We had adjusted to living away from Kano by the time the civil war started on July 6, 1967. Asaba was now the meeting point for the family. My oldest brother Ben was in a university in the UK. Paul was a land surveyor working in Warri, Victoria was at the University of Nigeria, Emma was working in a bank in Asaba, Gabriel was living in Warri with Paul and studying in a technical school. Lucy and I were in secondary school. My younger siblings were in primary schools in Asaba. The Military Governor of the Mid-West region at the time, Major General David Ejoor insisted that his territory will not be a part of the war, so Federal troops approached the East through the Nsukka axis in the North. Meanwhile, normal commercial activities continued across the river Niger between the people of the Mid-west and the East. Everybody in Asaba assumed that the war was somewhere else. Then one early morning in August 29, 1967, Biafran troops overran the whole of the Mid-West, declared it the Republic of Benin, appointed an Administrator and advanced deeply into the Western Region. The war had come to us. All schools closed down and all my family except Ben came home to Asaba.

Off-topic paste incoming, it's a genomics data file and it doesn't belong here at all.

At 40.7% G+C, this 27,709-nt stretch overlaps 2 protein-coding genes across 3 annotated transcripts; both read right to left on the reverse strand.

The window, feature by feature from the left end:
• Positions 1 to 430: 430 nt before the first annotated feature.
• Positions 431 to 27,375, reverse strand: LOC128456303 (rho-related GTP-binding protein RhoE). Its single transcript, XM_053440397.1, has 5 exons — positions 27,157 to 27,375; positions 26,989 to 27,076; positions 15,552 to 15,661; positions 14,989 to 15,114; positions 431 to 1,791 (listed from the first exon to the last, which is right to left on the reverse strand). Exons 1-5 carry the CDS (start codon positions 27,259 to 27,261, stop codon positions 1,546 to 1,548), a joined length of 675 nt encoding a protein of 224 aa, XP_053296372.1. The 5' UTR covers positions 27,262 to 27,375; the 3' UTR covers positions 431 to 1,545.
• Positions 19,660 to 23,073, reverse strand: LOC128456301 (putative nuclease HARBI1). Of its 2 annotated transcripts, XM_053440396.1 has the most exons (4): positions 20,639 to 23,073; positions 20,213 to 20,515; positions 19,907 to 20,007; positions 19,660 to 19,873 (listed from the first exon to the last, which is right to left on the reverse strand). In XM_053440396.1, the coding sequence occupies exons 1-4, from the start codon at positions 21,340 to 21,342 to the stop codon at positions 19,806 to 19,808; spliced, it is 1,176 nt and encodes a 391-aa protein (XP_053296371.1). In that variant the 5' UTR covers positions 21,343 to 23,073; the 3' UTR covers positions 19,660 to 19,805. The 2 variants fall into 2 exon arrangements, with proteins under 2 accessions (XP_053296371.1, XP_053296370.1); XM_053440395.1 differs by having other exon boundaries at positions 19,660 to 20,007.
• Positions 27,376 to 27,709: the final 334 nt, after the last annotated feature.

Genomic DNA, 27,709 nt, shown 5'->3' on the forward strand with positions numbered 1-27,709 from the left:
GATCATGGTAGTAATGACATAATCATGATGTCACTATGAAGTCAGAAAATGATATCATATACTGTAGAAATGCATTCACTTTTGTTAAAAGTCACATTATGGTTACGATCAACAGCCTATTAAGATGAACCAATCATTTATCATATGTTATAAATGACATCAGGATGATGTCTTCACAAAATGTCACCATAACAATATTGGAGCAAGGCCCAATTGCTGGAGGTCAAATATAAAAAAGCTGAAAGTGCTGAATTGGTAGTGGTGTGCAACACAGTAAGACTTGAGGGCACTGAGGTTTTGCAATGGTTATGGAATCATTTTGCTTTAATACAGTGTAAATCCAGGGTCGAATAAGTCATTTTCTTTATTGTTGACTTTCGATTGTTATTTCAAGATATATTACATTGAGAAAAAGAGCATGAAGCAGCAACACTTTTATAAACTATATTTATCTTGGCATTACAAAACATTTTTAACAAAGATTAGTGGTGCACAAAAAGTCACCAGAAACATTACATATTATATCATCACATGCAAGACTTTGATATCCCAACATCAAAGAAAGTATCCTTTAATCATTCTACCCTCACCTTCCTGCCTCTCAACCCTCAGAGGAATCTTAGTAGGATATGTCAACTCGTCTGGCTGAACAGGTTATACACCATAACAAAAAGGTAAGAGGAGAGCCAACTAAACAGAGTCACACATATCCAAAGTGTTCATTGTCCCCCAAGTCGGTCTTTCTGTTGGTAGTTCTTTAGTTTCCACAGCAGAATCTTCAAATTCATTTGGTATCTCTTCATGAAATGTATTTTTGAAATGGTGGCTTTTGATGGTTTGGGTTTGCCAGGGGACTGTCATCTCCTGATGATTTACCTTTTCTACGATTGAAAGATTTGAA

The response of the Federal Government was swift. Troops were deployed to the Western sector and the Mid-West was attacked also by sea. The battle was bitter and one day after another an important town was captured by the Federal troops. The reaction of the natives was violent, they pounced on the Ibos of the Mid-West and massacred them. In Warri, Benin, Sapele, Ughelli, Uromi and Auchi , the story was the same. Soon, Asaba was flooded with returnees from all parts of the region telling gory tales of their escape.

On Monday, October 2, 1967, we heard the distant sound of gun fire and heavy artillery. A lot of people left town and fled across the Niger bridge to Biafra. My father was a serious advocate for “One Nigeria” probably because of years of living in the North. He had not supported secession for one day. He believed that Federal troops would come in and liberate us and life would continue. So he assured my mother that all was safe and that in a few days, the war would pass Asaba and move across to Onitsha. How wrong he was.